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Laying down the law

Brian France gets public perception the way a carnivore gets animal protein. It goes south on him, he goes into dog-on-a-pork-chop mode.

And so the Kremlin-like meeting at Chicagoland Speedway today, with France, the chairman of NASCAR, and other NASCAR honchos calling in Sprint Cup drivers, crew chiefs and team owners for what can only be called (especially in this evangelically driven sport) a come-to-Jesus meeting. The shenanigans at Richmond last weekend, in which a number of drivers and crews blatantly tried to fix who did and who didn't get into the Chase, were to stop immediately. This game will be on the level, NASCAR said, or someone will be going upside someone's head, at least metaphorically.

"NASCAR requires its competitors to race at 100 percent of their ability with the goal of achieving their best possible finishing position in an event," NASCAR president Mike Helton said, quoting a new rule instituted this week. "Any competitor who takes action with the intent to artificially alter the finishing positions of the event or encourages, persuades or induces others to artificially alter the finishing position of the event shall be subject to a penalty from NASCAR."

And good on NASCAR for that. Nothing, after all, will chase away fans and sponsors faster than the perception that the game is rigged, and France, Helton et al understand this implicitly. They're also self-aware enough to know their sport has been susceptible to those sorts of accusations in the past, NASCAR being NASCAR.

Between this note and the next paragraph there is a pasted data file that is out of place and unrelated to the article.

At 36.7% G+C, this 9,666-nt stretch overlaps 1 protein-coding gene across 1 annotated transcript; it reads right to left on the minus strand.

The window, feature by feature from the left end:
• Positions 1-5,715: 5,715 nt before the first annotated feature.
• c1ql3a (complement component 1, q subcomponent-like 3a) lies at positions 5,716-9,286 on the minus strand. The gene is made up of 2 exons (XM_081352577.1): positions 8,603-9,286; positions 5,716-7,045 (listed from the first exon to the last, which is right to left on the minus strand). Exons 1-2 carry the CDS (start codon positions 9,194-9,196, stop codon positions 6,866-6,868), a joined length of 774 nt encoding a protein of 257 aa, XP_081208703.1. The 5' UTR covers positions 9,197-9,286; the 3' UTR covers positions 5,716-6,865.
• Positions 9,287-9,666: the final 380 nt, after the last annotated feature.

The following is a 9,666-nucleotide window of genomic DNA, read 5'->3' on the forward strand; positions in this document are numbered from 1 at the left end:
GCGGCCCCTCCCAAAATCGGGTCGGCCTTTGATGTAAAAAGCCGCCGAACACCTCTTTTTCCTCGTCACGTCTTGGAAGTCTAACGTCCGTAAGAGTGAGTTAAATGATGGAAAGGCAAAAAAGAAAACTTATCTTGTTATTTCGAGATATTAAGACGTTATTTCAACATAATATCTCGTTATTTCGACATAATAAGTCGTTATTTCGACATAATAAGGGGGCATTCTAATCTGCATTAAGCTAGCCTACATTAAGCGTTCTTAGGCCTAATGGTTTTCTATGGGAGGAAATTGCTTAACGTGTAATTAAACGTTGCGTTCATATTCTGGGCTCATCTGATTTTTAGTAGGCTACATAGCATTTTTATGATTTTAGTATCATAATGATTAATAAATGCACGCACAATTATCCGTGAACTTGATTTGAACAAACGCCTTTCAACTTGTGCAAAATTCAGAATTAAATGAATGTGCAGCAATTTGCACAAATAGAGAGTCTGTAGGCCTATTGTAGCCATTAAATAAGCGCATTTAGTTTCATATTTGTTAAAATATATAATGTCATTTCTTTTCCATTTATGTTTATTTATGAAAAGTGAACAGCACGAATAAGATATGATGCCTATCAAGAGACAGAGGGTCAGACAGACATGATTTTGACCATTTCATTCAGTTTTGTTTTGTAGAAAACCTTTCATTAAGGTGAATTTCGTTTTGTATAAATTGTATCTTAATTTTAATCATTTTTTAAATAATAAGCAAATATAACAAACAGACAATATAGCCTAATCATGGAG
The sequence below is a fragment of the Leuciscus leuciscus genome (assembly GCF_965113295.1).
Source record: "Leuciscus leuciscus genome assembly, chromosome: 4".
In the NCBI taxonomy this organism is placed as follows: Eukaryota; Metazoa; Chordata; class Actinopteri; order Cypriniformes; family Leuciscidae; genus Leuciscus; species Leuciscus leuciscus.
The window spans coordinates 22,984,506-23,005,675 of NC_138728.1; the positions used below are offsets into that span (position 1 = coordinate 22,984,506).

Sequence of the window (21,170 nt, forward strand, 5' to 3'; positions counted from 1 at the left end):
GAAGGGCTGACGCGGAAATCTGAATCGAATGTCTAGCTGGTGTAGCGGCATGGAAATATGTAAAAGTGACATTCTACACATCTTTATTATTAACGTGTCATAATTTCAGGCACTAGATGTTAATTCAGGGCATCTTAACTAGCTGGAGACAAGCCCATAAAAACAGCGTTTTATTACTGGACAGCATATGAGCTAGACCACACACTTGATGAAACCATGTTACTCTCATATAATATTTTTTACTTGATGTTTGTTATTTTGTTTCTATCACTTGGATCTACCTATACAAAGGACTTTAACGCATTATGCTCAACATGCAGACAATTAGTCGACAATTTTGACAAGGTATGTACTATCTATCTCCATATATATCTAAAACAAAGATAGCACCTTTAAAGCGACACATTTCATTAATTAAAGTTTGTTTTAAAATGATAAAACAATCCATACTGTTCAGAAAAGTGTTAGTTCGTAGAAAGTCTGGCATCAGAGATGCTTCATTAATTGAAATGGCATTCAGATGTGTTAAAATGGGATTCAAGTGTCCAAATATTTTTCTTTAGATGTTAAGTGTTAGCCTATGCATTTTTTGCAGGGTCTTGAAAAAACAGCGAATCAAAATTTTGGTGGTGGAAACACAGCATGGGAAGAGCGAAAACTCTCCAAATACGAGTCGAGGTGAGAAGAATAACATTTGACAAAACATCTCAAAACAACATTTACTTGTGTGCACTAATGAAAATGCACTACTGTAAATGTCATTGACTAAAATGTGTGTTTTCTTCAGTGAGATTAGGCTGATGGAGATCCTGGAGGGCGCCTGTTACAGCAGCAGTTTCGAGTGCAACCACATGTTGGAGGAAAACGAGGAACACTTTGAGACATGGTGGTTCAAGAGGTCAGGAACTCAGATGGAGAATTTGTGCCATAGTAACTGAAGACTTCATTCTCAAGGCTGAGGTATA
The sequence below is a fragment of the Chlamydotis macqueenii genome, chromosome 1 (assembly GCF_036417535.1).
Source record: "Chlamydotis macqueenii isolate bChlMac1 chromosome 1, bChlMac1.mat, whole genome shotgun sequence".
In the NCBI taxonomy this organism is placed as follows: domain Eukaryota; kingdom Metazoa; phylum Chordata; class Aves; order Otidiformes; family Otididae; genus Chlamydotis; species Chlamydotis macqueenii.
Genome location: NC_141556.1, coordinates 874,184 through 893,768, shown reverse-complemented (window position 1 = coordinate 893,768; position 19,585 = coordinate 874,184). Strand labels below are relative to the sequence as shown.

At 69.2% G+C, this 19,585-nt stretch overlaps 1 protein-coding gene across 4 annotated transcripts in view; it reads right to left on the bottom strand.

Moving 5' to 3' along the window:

The sport grew up hard and not especially concerned with legalities in its early days, and that legacy echoes down to this day. "If you ain't cheatin', you ain't tryin'," after all, is not just something clever some good ol' boy once said; it's a cultural touchstone in a sport whose appeal has always sprung, at least partly, from the way it occasionally throws a smirk and a wink at the more straitlaced world.

Not for nothing has more than one observer out there (and here I raise my own hand) lightheartedly characterized NASCAR's current product as something just this side of professional wrestling. And that is the last thing you want to hear when you run the most successful motorsports empire in American history, and have witnessed its appeal slipping year-by-year for the last decade or so.

And so the hammer comes down, in no uncertain terms. And so NASCAR does what it must to avoid an even greater calamity than the occasional Vince McMahon joke: Comparisons to Formula One.

Which a decade or so was rife with the sort of rigged deal-cutting among and within teams that surfaced in Richmond. Which a decade or so ago became an absolute clown show when Rubens Barrichello, on orders from Ferrari chief Jean Todt, slowed down and let teammate Michael Schumacher pass him to win the Austrian Grand Prix as Schumacher pursued yet another F1 title.

After which Schumacher disgraced the most hallowed venue in motorsports by returning the favor in the U.S. Grand Prix in Indianapolis, slowing down on the last lap so Barrichello could catch him at the finish line and win.

Now close your eyes and envision Clint Bowyer and Brian Vickers slowing down in the final laps at Richmond to help Joey Logano knock Jeff Gordon out of contention, thereby helping teammate Martin Truex. Or David Gilliland getting out of the throttle and allowing Logano to pass him and pick up a few more precious Chase points.

Not much difference there, right?

No, sir. And how cold a shudder did that just send down your spine?

Ben Smith's blog.